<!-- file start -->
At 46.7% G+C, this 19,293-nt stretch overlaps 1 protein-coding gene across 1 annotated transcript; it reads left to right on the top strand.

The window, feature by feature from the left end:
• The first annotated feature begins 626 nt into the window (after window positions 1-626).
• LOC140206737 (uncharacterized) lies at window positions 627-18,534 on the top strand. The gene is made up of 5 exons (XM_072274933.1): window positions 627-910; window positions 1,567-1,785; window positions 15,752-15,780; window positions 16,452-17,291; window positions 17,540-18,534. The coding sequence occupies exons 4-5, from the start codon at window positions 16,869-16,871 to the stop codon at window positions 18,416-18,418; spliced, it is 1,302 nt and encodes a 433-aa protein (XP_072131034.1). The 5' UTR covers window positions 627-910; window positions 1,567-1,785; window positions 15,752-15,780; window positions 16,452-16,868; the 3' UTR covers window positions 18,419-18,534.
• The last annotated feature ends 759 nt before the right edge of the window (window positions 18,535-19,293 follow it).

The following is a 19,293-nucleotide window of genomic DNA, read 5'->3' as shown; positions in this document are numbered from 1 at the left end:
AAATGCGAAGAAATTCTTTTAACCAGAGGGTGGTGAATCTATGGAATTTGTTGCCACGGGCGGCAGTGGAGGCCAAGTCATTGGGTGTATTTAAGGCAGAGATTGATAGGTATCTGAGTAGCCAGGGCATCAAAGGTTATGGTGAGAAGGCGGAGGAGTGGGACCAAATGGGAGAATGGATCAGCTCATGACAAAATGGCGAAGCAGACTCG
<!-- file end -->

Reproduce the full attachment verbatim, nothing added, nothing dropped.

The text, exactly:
At 46.7% G+C, this 19,293-nt stretch overlaps 1 protein-coding gene across 1 annotated transcript; it reads left to right on the top strand.

The window, feature by feature from the left end:
• The first annotated feature begins 626 nt into the window (after window positions 1-626).
• LOC140206737 (uncharacterized) lies at window positions 627-18,534 on the top strand. The gene is made up of 5 exons (XM_072274933.1): window positions 627-910; window positions 1,567-1,785; window positions 15,752-15,780; window positions 16,452-17,291; window positions 17,540-18,534. The coding sequence occupies exons 4-5, from the start codon at window positions 16,869-16,871 to the stop codon at window positions 18,416-18,418; spliced, it is 1,302 nt and encodes a 433-aa protein (XP_072131034.1). The 5' UTR covers window positions 627-910; window positions 1,567-1,785; window positions 15,752-15,780; window positions 16,452-16,868; the 3' UTR covers window positions 18,419-18,534.
• The last annotated feature ends 759 nt before the right edge of the window (window positions 18,535-19,293 follow it).

The following is a 19,293-nucleotide window of genomic DNA, read 5'->3' as shown; positions in this document are numbered from 1 at the left end:
AAATGCGAAGAAATTCTTTTAACCAGAGGGTGGTGAATCTATGGAATTTGTTGCCACGGGCGGCAGTGGAGGCCAAGTCATTGGGTGTATTTAAGGCAGAGATTGATAGGTATCTGAGTAGCCAGGGCATCAAAGGTTATGGTGAGAAGGCGGAGGAGTGGGACCAAATGGGAGAATGGATCAGCTCATGACAAAATGGCGAAGCAGACTCG